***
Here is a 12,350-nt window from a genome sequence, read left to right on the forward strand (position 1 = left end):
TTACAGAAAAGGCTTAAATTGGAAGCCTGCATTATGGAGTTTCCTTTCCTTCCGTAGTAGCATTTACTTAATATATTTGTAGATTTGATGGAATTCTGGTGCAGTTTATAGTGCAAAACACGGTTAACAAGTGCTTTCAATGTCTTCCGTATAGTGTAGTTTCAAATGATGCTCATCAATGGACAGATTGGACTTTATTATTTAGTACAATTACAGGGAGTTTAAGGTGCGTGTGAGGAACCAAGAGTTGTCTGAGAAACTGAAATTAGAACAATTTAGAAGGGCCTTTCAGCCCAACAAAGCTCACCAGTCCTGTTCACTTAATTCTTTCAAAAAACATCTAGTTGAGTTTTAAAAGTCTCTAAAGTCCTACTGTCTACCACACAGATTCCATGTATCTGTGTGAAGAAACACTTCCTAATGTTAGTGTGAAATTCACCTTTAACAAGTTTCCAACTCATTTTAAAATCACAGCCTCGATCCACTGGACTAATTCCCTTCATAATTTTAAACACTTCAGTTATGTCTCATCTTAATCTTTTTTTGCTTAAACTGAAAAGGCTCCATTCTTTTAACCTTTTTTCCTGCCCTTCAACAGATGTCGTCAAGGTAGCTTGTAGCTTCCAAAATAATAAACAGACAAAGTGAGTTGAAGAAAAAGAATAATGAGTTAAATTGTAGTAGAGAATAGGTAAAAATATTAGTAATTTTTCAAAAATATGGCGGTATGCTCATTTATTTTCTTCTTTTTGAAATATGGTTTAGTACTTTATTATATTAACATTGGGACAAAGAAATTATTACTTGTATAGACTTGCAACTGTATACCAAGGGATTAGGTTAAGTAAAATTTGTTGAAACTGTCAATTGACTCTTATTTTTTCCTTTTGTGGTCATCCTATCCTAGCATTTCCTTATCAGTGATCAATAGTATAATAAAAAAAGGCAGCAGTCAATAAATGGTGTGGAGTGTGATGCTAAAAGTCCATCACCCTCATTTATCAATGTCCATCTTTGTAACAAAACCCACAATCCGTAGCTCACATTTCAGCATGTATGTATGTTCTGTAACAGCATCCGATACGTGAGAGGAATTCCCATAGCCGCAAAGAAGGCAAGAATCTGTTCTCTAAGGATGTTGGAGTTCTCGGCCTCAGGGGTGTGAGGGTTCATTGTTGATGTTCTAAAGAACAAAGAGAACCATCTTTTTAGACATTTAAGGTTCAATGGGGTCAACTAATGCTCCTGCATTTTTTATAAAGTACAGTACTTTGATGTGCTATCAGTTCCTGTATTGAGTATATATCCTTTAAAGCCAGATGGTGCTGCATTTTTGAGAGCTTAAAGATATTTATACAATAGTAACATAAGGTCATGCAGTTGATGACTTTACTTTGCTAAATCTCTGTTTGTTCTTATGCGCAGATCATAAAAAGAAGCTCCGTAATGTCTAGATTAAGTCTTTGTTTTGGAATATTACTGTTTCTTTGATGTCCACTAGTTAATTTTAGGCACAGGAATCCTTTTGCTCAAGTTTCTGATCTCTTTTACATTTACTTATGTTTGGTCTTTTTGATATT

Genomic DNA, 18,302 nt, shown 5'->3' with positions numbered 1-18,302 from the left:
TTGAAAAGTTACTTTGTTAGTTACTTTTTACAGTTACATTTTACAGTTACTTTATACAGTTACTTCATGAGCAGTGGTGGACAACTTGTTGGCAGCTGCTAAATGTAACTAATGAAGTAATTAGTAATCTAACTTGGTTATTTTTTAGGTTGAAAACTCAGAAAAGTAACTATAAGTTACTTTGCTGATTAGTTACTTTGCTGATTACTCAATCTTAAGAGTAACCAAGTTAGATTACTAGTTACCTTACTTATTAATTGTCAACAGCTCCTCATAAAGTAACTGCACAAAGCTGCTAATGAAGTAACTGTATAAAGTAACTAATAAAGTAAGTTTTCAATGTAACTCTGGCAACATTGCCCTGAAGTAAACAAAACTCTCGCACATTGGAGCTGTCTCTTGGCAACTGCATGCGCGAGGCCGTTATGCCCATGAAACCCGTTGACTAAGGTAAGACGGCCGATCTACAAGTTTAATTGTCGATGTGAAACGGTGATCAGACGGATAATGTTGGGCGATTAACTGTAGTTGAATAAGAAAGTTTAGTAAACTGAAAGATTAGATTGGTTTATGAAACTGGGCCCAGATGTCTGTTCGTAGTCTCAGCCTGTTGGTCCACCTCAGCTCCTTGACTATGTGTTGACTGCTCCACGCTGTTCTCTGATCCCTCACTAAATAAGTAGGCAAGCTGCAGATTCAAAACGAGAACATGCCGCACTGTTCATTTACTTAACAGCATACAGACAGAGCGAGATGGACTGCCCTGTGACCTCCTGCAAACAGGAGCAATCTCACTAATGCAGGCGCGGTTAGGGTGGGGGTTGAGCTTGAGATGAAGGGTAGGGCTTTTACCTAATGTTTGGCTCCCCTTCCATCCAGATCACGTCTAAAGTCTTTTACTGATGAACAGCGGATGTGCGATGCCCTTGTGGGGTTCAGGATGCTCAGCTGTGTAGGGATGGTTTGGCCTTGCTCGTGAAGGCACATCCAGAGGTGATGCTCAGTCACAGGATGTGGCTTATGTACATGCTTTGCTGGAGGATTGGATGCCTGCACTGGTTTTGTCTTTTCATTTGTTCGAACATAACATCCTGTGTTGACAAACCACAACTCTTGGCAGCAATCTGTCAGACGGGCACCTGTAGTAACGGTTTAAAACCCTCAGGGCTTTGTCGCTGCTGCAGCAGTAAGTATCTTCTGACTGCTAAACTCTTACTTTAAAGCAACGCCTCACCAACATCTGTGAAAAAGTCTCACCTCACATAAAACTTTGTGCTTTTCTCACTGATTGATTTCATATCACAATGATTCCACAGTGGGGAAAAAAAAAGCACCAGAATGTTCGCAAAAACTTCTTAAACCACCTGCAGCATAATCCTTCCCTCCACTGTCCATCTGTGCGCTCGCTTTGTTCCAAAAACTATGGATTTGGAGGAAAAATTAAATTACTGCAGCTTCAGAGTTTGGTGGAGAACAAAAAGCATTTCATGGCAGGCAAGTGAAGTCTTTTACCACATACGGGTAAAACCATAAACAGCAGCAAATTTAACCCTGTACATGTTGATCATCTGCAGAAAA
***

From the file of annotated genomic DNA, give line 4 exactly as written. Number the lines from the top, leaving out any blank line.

TTGAAAAGTTACTTTGTTAGTTACTTTTTACAGTTACATTTTACAGTTACTTTATACAGTTACTTCATGAGCAGTGGTGGACAACTTGTTGGCAGCTGCTAAATGTAACTAATGAAGTAATTAGTAATCTAACTTGGTTATTTTTTAGGTTGAAAACTCAGAAAAGTAACTATAAGTTACTTTGCTGATTAGTTACTTTGCTGATTACTCAATCTTAAGAGTAACCAAGTTAGATTACTAGTTACCTTACTTATTAATTGTCAACAGCTCCTCATAAAGTAACTGCACAAAGCTGCTAATGAAGTAACTGTATAAAGTAACTAATAAAGTAAGTTTTCAATGTAACTCTGGCAACATTGCCCTGAAGTAAACAAAACTCTCGCACATTGGAGCTGTCTCTTGGCAACTGCATGCGCGAGGCCGTTATGCCCATGAAACCCGTTGACTAAGGTAAGACGGCCGATCTACAAGTTTAATTGTCGATGTGAAACGGTGATCAGACGGATAATGTTGGGCGATTAACTGTAGTTGAATAAGAAAGTTTAGTAAACTGAAAGATTAGATTGGTTTATGAAACTGGGCCCAGATGTCTGTTCGTAGTCTCAGCCTGTTGGTCCACCTCAGCTCCTTGACTATGTGTTGACTGCTCCACGCTGTTCTCTGATCCCTCACTAAATAAGTAGGCAAGCTGCAGATTCAAAACGAGAACATGCCGCACTGTTCATTTACTTAACAGCATACAGACAGAGCGAGATGGACTGCCCTGTGACCTCCTGCAAACAGGAGCAATCTCACTAATGCAGGCGCGGTTAGGGTGGGGGTTGAGCTTGAGATGAAGGGTAGGGCTTTTACCTAATGTTTGGCTCCCCTTCCATCCAGATCACGTCTAAAGTCTTTTACTGATGAACAGCGGATGTGCGATGCCCTTGTGGGGTTCAGGATGCTCAGCTGTGTAGGGATGGTTTGGCCTTGCTCGTGAAGGCACATCCAGAGGTGATGCTCAGTCACAGGATGTGGCTTATGTACATGCTTTGCTGGAGGATTGGATGCCTGCACTGGTTTTGTCTTTTCATTTGTTCGAACATAACATCCTGTGTTGACAAACCACAACTCTTGGCAGCAATCTGTCAGACGGGCACCTGTAGTAACGGTTTAAAACCCTCAGGGCTTTGTCGCTGCTGCAGCAGTAAGTATCTTCTGACTGCTAAACTCTTACTTTAAAGCAACGCCTCACCAACATCTGTGAAAAAGTCTCACCTCACATAAAACTTTGTGCTTTTCTCACTGATTGATTTCATATCACAATGATTCCACAGTGGGGAAAAAAAAAGCACCAGAATGTTCGCAAAAACTTCTTAAACCACCTGCAGCATAATCCTTCCCTCCACTGTCCATCTGTGCGCTCGCTTTGTTCCAAAAACTATGGATTTGGAGGAAAAATTAAATTACTGCAGCTTCAGAGTTTGGTGGAGAACAAAAAGCATTTCATGGCAGGCAAGTGAAGTCTTTTACCACATACGGGTAAAACCATAAACAGCAGCAAATTTAACCCTGTACATGTTGATCATCTGCAGAAAA